Chrysin ameliorates 3 nitropropinoic acid induced neurotoxicity targeting behavioural, biochemical and histological alterations.
Int J Neurosci. 2020 Sep 16:1-9. Epub 2020 Sep 16. PMID: 32901525
BACKGROUND AND PURPOSE: Huntington disease (HD) is an autosomal dominant inheritance neurodegenerative disorder. 3-Nitropropanoic acid (3-NP) is a mitochondrial toxin that induces HD-like symptoms and thus serves as a good experimental model of HD. Chrysin (5, 7-dihydroxyflavone) is a natural flavonoid that have multiple biological activities. The present work was aimed to evaluate the neuroprotective efficacy of Chrysin in rat brain, under the influence of 3-NP treatment, by studying neurobehavioral and biochemical alterations alongwith histo-architectural changes.
MATERIALS AND METHODS: Male Wistar rats (220-250 g) were used in the study and were divided into three groups following randomization. Each group comprised of nine animals. Group I animals served as control group and administered with normal saline (orally) as vehicle. Animals of Group II were treated with 3-NP for four successive days, at thedose of 20 mg/kg, intraperitoneally (i.p.). Animals that received Chrysin for the period of four consecutive days with the dose of 50 mg/kg, orally twice daily (30 min pre-treatment and 6 h post-treatment) following 3-NP administration served as Group III. After the treatment regime, animalswere evaluated for neurobehavioral alterations and brain homogenates were used for estimation of neurotoxicity marker activity and neurotransmitter level along with histological assessment.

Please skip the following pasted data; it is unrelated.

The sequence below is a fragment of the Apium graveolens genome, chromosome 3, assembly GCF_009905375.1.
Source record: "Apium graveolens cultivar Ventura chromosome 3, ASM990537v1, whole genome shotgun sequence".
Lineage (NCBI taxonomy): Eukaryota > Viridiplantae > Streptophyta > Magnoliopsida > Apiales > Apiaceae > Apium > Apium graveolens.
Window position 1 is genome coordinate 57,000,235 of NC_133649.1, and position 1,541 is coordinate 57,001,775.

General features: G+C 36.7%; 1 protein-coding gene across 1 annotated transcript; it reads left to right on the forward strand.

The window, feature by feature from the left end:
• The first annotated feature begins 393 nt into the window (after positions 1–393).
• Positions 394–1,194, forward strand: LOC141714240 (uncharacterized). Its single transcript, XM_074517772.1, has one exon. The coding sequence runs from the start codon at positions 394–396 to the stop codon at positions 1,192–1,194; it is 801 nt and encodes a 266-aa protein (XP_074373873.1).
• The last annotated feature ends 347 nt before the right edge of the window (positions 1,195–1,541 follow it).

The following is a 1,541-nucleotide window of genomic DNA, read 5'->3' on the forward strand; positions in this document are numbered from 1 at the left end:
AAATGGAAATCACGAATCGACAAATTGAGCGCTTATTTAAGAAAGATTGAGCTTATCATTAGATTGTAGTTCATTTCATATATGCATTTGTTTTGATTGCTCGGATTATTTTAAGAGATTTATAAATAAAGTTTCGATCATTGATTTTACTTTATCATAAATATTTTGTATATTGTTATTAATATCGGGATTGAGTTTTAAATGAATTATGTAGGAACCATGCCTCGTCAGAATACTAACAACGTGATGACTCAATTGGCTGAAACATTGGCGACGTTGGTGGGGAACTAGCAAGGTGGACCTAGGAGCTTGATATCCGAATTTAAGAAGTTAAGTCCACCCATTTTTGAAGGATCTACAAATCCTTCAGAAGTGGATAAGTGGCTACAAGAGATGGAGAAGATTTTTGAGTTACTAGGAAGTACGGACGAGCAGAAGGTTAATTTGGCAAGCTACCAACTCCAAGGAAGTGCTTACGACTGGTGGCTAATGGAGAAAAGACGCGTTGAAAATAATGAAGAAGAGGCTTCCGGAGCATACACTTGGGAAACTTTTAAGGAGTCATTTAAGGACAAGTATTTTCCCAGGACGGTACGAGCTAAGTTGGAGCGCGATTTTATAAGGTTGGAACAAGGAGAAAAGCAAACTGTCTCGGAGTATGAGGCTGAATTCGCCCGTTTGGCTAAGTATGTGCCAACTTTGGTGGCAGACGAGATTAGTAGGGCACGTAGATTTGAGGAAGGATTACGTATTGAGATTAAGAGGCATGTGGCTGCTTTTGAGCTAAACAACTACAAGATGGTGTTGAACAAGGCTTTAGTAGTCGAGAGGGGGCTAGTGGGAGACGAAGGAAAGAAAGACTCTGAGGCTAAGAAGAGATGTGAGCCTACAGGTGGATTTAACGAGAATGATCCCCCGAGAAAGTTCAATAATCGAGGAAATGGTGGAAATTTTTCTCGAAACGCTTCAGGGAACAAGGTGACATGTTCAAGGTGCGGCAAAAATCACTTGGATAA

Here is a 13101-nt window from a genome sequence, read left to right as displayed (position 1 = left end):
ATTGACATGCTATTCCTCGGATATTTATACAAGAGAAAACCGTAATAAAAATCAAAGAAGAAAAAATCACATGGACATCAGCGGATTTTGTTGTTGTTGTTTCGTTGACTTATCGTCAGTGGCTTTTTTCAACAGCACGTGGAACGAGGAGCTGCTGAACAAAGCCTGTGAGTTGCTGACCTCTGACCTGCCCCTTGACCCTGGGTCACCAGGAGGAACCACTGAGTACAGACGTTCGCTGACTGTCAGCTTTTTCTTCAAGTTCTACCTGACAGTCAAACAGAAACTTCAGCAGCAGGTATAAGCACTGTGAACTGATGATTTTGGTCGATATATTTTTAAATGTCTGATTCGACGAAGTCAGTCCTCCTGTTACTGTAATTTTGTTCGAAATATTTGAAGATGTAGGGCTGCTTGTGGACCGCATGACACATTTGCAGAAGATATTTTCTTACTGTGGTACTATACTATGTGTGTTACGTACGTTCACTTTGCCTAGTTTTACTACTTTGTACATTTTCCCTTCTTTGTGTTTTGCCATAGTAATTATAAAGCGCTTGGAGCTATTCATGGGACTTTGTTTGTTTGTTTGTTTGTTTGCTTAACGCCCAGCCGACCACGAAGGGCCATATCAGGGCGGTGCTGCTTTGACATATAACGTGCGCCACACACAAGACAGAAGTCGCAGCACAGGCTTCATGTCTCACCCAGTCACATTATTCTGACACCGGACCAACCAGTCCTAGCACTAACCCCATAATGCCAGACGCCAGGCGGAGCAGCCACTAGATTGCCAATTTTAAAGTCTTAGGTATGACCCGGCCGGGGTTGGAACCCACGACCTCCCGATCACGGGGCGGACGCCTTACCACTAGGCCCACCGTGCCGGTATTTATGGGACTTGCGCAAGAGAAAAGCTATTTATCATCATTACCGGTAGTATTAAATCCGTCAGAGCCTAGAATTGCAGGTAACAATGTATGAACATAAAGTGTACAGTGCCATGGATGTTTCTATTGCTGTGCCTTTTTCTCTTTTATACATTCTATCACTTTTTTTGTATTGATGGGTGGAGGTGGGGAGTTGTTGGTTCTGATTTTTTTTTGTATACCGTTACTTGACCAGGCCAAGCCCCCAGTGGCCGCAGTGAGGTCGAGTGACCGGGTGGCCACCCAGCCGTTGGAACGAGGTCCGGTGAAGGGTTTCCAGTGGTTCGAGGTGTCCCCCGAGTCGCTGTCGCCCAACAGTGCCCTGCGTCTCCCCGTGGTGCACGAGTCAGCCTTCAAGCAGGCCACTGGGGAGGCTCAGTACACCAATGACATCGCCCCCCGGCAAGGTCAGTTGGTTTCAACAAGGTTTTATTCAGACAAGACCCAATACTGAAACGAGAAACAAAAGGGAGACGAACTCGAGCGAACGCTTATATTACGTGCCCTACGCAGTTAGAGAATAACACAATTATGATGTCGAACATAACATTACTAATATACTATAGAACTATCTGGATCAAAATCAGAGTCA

RESULTS: The significant alteration in neurobehavioral, biochemical and neuronal structure in striatal part of brain was observed in the 3-NP administered (Group II) animals. It was observed that co-treatment of Chrysin with 3-NP treated rats the rotarod performance, grip strength, stride length as well as monoamine oxidase activity and serotonin levels were elevated.
CONCLUSION: The results of this study reveal that Chrysin treatment alleviated the neurobehavioral, biochemical and histological alterations against HD symptoms in rats.